Prisoner Has Had Two Phones Stuck in His Stomach Since March

A man in prison in India was discovered to have four cell phones lodged inside his stomach, having swallowed them in March.

According to the Hindustan Times, Raman Saini, a 28-year-old inmate at Tihar jail in Delhi, was investigated by the prison guards due to the fact that the metal detectors kept going off when he was scanned, but they couldn't find any metal on him.

Eventually Saini revealed that he had swallowed four miniature mobile phones in March 2022 in an attempt to smuggle them into the prison, but he had then not been able to get them out in either direction.

phone and guts
File photos of a cell phone (left) and the stomach and intestines (right). A man in India swallowed four mobile phones 7 months ago, two of which remain inside his stomach. iStock / Getty Images Plus

"This particular prisoner's check-up showed he was habitually swallowing larger objects such as cell phones. If a person accidentally swallows a cell phone, it will be difficult for him to spew it out because the food pipe will not allow him to vomit an article as large as a cell phone. The walls of the lower esophagus or the food pipe, in cases like his, become lax because of the person often forcefully ingesting and vomiting large objects," Dr Ashok Dalal, the gastroenterologist handling Saini's case at GB Pant hospital, told the Hindustan Times.

"In Saini's case, we conducted an endoscopy and removed the two phones with ease."

Two of the four mobile phones, each measuring 0.6 inches in diameter, were removed from Saini's stomach via non-invasive endoscopies, which involves using long, thin, flexible tubes inserted via the mouth to observe the gut and perform procedures without surgery. However, the remaining two will require surgery to remove, as they have become stuck in Saini's pylorus.

The pylorus is the sphincter separating the stomach and the duodenum, which is the first section of the small intestine. It serves as a valve between the sections of the gut, regulating the flow of food into the intestines.

"In Raman's case, two phones had entered the stomach which we took out endoscopically. However, two others were stuck in his pylorus which cannot be taken out through an endoscopy procedure. We have referred him for an open surgery," one of Saini's doctors told the Hindustan Times.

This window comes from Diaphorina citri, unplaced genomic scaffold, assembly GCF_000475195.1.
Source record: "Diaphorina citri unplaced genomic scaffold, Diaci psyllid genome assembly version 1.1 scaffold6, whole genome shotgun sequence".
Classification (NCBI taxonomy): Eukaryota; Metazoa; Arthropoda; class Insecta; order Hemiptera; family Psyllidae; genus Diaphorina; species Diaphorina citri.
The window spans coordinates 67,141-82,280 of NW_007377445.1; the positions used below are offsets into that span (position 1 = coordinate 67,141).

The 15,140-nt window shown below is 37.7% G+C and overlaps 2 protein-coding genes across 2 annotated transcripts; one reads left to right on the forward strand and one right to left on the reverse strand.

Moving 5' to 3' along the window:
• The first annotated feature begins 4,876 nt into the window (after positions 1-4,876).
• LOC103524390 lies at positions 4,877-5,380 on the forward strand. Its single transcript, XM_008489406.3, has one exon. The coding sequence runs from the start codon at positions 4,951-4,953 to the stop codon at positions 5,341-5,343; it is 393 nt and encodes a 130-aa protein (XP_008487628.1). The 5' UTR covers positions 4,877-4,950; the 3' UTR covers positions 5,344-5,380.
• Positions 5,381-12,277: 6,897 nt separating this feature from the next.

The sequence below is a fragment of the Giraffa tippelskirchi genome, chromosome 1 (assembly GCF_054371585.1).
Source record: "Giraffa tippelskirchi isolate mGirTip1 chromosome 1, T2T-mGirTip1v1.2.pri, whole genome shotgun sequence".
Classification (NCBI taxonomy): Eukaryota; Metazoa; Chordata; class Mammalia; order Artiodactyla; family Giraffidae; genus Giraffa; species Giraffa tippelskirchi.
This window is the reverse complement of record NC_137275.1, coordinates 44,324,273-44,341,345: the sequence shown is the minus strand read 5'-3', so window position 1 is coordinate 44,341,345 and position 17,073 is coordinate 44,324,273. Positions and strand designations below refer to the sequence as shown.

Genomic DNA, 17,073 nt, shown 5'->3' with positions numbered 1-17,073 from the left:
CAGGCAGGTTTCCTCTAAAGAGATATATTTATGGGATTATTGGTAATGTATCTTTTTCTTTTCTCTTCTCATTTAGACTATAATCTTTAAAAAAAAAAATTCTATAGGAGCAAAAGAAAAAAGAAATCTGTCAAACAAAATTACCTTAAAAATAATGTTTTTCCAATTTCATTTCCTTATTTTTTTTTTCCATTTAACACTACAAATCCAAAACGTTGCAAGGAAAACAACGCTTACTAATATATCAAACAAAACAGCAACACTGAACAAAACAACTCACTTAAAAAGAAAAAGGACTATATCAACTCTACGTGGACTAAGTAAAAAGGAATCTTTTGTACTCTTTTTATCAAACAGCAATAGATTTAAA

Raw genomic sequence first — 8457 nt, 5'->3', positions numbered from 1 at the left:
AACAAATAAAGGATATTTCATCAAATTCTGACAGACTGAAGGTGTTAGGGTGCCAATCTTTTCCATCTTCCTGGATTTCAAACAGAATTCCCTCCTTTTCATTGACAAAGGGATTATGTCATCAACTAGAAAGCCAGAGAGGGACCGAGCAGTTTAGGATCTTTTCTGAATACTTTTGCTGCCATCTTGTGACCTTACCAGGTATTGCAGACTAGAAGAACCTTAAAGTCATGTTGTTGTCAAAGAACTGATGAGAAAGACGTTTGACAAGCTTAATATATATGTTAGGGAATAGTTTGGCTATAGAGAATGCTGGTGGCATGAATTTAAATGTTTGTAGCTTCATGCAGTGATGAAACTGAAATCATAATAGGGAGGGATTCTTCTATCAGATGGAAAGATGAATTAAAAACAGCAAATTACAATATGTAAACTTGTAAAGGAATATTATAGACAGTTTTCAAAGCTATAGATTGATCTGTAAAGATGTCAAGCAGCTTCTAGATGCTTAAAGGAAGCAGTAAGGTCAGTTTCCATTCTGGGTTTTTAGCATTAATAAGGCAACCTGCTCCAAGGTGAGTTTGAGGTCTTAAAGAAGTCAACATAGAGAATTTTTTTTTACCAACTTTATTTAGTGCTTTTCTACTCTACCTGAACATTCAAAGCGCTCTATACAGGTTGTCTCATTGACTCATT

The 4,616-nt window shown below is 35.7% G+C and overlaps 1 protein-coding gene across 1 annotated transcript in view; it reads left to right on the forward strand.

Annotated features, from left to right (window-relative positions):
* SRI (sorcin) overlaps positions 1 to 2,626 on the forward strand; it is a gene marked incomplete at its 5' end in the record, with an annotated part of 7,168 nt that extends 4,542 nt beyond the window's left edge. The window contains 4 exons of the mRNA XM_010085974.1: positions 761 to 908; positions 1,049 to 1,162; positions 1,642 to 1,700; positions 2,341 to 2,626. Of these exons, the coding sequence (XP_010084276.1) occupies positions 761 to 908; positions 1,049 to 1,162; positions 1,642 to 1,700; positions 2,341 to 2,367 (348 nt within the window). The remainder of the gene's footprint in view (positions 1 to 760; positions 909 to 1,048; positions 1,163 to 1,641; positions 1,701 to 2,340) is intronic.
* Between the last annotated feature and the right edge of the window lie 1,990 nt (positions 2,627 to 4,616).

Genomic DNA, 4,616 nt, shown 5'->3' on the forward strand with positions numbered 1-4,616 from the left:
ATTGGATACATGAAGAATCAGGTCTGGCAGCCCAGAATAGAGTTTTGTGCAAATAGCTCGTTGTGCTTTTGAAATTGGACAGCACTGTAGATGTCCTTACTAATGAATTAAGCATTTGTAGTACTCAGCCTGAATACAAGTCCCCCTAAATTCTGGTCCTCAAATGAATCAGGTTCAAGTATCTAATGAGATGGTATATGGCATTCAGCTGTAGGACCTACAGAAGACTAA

The doctors in Delhi were concerned that the mobile phones would eventually begin to corrode inside Saini's body, which could potentially be very damaging to his health, especially if the batteries were exposed. Batteries often contain metals like mercury, lithium, zinc and nickel, which can damage the gut and poison the patient.

"There is a substantial risk of harm as the phone is eroded by the acidic stomach environment, particularly when the phone contains a battery," Deborah McNamara, a colorectal surgeon at Beaumont Hospital in Dublin, Ireland, told Newsweek. "There is also a risk that the phone or its contents would cause a perforation through the wall of the stomach or that it would become trapped in the pylorus (the narrow exit from the stomach) and cause an obstruction or hemorrhage."

Saini, however, doesn't appear to be that desperate to have them removed.

"After advice from doctors, his date for a CT scan was fixed at DDU hospital but he (Saini) refused to undergo the scan," a prison spokesperson told the Hindustan Times. "We have counseled him and will again get a new date for the scan. His condition is reported to be fine. He is not in pain, so he is not cooperating. We are regularly monitoring his health and counseling him."

However, this might not be a problem so long as the mobile phones don't corrode or block the GI tract.

"Since the objects are smooth, if left to work themselves out through the rest of the GI tract they are more likely to obstruct than perforate," David Reed Flum, a professor of surgery at the University of Washington School of Medicine, told Newsweek. "Surgery would then be to relieve the obstruction. If they were not causing other symptoms, I think I would leave the objects alone."

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Update 11/15/22, 11:23 a.m. ET: This article was updated with comment from Deborah McNamara.